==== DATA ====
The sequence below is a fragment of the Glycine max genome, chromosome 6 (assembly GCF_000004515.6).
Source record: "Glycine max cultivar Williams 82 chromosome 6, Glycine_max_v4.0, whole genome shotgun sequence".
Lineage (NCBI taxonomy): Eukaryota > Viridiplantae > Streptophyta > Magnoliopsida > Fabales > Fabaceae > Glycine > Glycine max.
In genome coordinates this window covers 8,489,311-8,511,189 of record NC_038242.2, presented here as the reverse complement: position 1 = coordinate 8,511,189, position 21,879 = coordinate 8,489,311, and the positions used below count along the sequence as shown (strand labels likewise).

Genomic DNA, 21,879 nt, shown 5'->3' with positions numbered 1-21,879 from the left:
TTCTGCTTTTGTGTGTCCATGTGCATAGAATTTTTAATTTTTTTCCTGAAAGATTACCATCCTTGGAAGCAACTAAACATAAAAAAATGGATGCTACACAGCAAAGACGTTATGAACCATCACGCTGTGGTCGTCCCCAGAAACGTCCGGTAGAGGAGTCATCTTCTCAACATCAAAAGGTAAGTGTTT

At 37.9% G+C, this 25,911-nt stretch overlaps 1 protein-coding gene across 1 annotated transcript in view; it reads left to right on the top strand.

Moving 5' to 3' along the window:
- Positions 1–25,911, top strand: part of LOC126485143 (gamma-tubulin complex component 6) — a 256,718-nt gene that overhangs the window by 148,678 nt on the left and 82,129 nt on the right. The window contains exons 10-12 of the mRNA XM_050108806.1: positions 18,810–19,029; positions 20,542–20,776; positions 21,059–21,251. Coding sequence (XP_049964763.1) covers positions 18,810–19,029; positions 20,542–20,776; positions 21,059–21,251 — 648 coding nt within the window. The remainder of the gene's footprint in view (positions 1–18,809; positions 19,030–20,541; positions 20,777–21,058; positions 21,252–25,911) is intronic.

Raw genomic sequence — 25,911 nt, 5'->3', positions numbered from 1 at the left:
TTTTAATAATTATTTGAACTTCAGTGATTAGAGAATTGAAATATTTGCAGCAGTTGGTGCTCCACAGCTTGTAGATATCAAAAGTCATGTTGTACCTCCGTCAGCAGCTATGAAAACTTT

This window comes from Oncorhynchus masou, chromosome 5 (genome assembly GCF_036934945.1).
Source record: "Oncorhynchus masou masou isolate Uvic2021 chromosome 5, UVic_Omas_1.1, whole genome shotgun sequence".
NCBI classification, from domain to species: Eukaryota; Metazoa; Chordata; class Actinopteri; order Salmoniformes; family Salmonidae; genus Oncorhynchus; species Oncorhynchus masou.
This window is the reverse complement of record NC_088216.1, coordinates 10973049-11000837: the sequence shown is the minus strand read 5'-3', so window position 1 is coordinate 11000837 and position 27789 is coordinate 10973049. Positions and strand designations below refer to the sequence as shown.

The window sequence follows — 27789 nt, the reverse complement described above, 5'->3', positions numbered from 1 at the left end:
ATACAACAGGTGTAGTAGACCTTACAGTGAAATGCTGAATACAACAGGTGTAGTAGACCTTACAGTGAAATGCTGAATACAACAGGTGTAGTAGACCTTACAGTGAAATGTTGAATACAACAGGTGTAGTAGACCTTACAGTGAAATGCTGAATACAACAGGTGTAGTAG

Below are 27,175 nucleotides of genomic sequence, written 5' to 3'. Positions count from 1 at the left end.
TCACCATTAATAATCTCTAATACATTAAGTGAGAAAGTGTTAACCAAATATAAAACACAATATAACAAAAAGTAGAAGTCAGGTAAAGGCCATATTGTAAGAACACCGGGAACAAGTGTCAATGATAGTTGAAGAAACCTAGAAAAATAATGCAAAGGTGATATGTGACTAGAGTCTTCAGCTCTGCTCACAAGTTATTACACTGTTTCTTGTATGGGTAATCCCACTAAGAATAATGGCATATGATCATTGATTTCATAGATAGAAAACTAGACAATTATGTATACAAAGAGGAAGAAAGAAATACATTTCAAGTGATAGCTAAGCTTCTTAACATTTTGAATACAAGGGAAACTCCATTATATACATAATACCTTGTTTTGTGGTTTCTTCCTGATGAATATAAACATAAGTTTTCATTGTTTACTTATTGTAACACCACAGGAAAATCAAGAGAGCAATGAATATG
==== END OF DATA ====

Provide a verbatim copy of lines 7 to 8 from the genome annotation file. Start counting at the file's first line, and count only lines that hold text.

At 37.9% G+C, this 25,911-nt stretch overlaps 1 protein-coding gene across 1 annotated transcript in view; it reads left to right on the top strand.

Moving 5' to 3' along the window: